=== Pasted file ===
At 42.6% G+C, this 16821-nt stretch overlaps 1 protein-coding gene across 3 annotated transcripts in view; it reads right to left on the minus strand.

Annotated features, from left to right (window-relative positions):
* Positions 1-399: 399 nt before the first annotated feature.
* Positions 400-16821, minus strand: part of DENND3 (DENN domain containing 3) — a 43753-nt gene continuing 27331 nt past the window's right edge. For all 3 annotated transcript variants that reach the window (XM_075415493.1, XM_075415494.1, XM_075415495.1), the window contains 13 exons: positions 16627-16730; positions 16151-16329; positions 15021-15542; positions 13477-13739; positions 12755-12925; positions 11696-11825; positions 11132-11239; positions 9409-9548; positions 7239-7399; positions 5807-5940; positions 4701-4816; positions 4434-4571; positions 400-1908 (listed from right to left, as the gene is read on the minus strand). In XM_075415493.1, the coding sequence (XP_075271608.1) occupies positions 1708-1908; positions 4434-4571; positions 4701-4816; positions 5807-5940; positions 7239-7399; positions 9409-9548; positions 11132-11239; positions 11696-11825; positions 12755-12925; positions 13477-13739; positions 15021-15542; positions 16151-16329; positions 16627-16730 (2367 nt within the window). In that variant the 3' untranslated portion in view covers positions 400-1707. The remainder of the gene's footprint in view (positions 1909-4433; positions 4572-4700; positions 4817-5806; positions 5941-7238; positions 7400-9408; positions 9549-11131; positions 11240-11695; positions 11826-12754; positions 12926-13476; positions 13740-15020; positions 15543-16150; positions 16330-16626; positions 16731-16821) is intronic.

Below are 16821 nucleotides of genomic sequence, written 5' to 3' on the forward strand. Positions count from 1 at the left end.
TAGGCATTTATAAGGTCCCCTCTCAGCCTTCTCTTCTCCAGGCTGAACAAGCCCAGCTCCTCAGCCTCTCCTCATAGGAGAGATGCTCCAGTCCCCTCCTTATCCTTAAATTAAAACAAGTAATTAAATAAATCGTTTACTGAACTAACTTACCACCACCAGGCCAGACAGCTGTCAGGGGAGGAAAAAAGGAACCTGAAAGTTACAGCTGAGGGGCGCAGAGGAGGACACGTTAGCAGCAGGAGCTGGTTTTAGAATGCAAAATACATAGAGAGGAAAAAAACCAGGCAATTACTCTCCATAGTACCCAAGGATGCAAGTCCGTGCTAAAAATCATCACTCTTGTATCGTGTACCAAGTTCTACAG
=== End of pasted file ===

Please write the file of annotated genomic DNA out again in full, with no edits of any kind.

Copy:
At 42.6% G+C, this 16821-nt stretch overlaps 1 protein-coding gene across 3 annotated transcripts in view; it reads right to left on the minus strand.

Annotated features, from left to right (window-relative positions):
* Positions 1-399: 399 nt before the first annotated feature.
* Positions 400-16821, minus strand: part of DENND3 (DENN domain containing 3) — a 43753-nt gene continuing 27331 nt past the window's right edge. For all 3 annotated transcript variants that reach the window (XM_075415493.1, XM_075415494.1, XM_075415495.1), the window contains 13 exons: positions 16627-16730; positions 16151-16329; positions 15021-15542; positions 13477-13739; positions 12755-12925; positions 11696-11825; positions 11132-11239; positions 9409-9548; positions 7239-7399; positions 5807-5940; positions 4701-4816; positions 4434-4571; positions 400-1908 (listed from right to left, as the gene is read on the minus strand). In XM_075415493.1, the coding sequence (XP_075271608.1) occupies positions 1708-1908; positions 4434-4571; positions 4701-4816; positions 5807-5940; positions 7239-7399; positions 9409-9548; positions 11132-11239; positions 11696-11825; positions 12755-12925; positions 13477-13739; positions 15021-15542; positions 16151-16329; positions 16627-16730 (2367 nt within the window). In that variant the 3' untranslated portion in view covers positions 400-1707. The remainder of the gene's footprint in view (positions 1909-4433; positions 4572-4700; positions 4817-5806; positions 5941-7238; positions 7400-9408; positions 9549-11131; positions 11240-11695; positions 11826-12754; positions 12926-13476; positions 13740-15020; positions 15543-16150; positions 16330-16626; positions 16731-16821) is intronic.

Below are 16821 nucleotides of genomic sequence, written 5' to 3' on the forward strand. Positions count from 1 at the left end.
TAGGCATTTATAAGGTCCCCTCTCAGCCTTCTCTTCTCCAGGCTGAACAAGCCCAGCTCCTCAGCCTCTCCTCATAGGAGAGATGCTCCAGTCCCCTCCTTATCCTTAAATTAAAACAAGTAATTAAATAAATCGTTTACTGAACTAACTTACCACCACCAGGCCAGACAGCTGTCAGGGGAGGAAAAAAGGAACCTGAAAGTTACAGCTGAGGGGCGCAGAGGAGGACACGTTAGCAGCAGGAGCTGGTTTTAGAATGCAAAATACATAGAGAGGAAAAAAACCAGGCAATTACTCTCCATAGTACCCAAGGATGCAAGTCCGTGCTAAAAATCATCACTCTTGTATCGTGTACCAAGTTCTACAG